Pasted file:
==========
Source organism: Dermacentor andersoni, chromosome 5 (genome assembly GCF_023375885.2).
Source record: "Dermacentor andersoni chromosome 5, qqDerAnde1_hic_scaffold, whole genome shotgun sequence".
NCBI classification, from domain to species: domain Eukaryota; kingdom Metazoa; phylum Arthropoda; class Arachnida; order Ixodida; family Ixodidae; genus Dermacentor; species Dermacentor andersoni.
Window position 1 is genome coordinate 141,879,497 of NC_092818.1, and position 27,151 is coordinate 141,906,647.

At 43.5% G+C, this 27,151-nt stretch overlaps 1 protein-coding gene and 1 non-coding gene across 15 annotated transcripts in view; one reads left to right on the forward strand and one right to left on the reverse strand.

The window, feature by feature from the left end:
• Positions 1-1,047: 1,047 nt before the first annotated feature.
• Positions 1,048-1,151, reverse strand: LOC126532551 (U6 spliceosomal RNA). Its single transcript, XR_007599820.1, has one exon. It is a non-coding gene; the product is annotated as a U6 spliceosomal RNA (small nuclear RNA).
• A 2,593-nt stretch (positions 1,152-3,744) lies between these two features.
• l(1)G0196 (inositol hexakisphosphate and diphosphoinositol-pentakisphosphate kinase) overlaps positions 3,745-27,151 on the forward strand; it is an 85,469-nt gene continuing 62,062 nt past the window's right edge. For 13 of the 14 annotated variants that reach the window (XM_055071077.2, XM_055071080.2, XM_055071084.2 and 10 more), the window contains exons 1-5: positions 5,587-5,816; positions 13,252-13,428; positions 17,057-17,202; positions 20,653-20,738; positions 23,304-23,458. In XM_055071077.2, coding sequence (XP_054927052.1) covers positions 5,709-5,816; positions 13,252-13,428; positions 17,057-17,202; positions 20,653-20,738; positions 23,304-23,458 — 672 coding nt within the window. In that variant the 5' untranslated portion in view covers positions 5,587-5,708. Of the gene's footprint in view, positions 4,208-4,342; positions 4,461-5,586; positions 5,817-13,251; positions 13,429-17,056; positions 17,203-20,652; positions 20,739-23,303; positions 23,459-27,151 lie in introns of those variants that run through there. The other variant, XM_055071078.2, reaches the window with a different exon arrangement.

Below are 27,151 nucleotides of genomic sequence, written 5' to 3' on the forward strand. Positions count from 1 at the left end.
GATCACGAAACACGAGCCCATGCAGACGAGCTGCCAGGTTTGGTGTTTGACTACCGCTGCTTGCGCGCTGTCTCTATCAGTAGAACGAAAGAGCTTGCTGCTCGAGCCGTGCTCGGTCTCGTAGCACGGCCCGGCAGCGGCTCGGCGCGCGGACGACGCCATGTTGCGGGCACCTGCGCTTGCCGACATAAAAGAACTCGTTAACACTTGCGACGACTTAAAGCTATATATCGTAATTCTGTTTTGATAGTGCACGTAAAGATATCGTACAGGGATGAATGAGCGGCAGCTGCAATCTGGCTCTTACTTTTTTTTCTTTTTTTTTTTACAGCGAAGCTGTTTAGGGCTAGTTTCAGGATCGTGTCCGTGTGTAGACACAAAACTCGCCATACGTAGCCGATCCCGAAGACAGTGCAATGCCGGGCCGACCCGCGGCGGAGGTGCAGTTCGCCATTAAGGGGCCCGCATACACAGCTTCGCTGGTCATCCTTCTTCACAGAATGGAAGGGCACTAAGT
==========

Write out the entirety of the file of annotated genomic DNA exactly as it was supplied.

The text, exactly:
Source organism: Dermacentor andersoni, chromosome 5 (genome assembly GCF_023375885.2).
Source record: "Dermacentor andersoni chromosome 5, qqDerAnde1_hic_scaffold, whole genome shotgun sequence".
NCBI classification, from domain to species: domain Eukaryota; kingdom Metazoa; phylum Arthropoda; class Arachnida; order Ixodida; family Ixodidae; genus Dermacentor; species Dermacentor andersoni.
Window position 1 is genome coordinate 141,879,497 of NC_092818.1, and position 27,151 is coordinate 141,906,647.

At 43.5% G+C, this 27,151-nt stretch overlaps 1 protein-coding gene and 1 non-coding gene across 15 annotated transcripts in view; one reads left to right on the forward strand and one right to left on the reverse strand.

The window, feature by feature from the left end:
• Positions 1-1,047: 1,047 nt before the first annotated feature.
• Positions 1,048-1,151, reverse strand: LOC126532551 (U6 spliceosomal RNA). Its single transcript, XR_007599820.1, has one exon. It is a non-coding gene; the product is annotated as a U6 spliceosomal RNA (small nuclear RNA).
• A 2,593-nt stretch (positions 1,152-3,744) lies between these two features.
• l(1)G0196 (inositol hexakisphosphate and diphosphoinositol-pentakisphosphate kinase) overlaps positions 3,745-27,151 on the forward strand; it is an 85,469-nt gene continuing 62,062 nt past the window's right edge. For 13 of the 14 annotated variants that reach the window (XM_055071077.2, XM_055071080.2, XM_055071084.2 and 10 more), the window contains exons 1-5: positions 5,587-5,816; positions 13,252-13,428; positions 17,057-17,202; positions 20,653-20,738; positions 23,304-23,458. In XM_055071077.2, coding sequence (XP_054927052.1) covers positions 5,709-5,816; positions 13,252-13,428; positions 17,057-17,202; positions 20,653-20,738; positions 23,304-23,458 — 672 coding nt within the window. In that variant the 5' untranslated portion in view covers positions 5,587-5,708. Of the gene's footprint in view, positions 4,208-4,342; positions 4,461-5,586; positions 5,817-13,251; positions 13,429-17,056; positions 17,203-20,652; positions 20,739-23,303; positions 23,459-27,151 lie in introns of those variants that run through there. The other variant, XM_055071078.2, reaches the window with a different exon arrangement.

Below are 27,151 nucleotides of genomic sequence, written 5' to 3' on the forward strand. Positions count from 1 at the left end.
GATCACGAAACACGAGCCCATGCAGACGAGCTGCCAGGTTTGGTGTTTGACTACCGCTGCTTGCGCGCTGTCTCTATCAGTAGAACGAAAGAGCTTGCTGCTCGAGCCGTGCTCGGTCTCGTAGCACGGCCCGGCAGCGGCTCGGCGCGCGGACGACGCCATGTTGCGGGCACCTGCGCTTGCCGACATAAAAGAACTCGTTAACACTTGCGACGACTTAAAGCTATATATCGTAATTCTGTTTTGATAGTGCACGTAAAGATATCGTACAGGGATGAATGAGCGGCAGCTGCAATCTGGCTCTTACTTTTTTTTCTTTTTTTTTTTACAGCGAAGCTGTTTAGGGCTAGTTTCAGGATCGTGTCCGTGTGTAGACACAAAACTCGCCATACGTAGCCGATCCCGAAGACAGTGCAATGCCGGGCCGACCCGCGGCGGAGGTGCAGTTCGCCATTAAGGGGCCCGCATACACAGCTTCGCTGGTCATCCTTCTTCACAGAATGGAAGGGCACTAAGT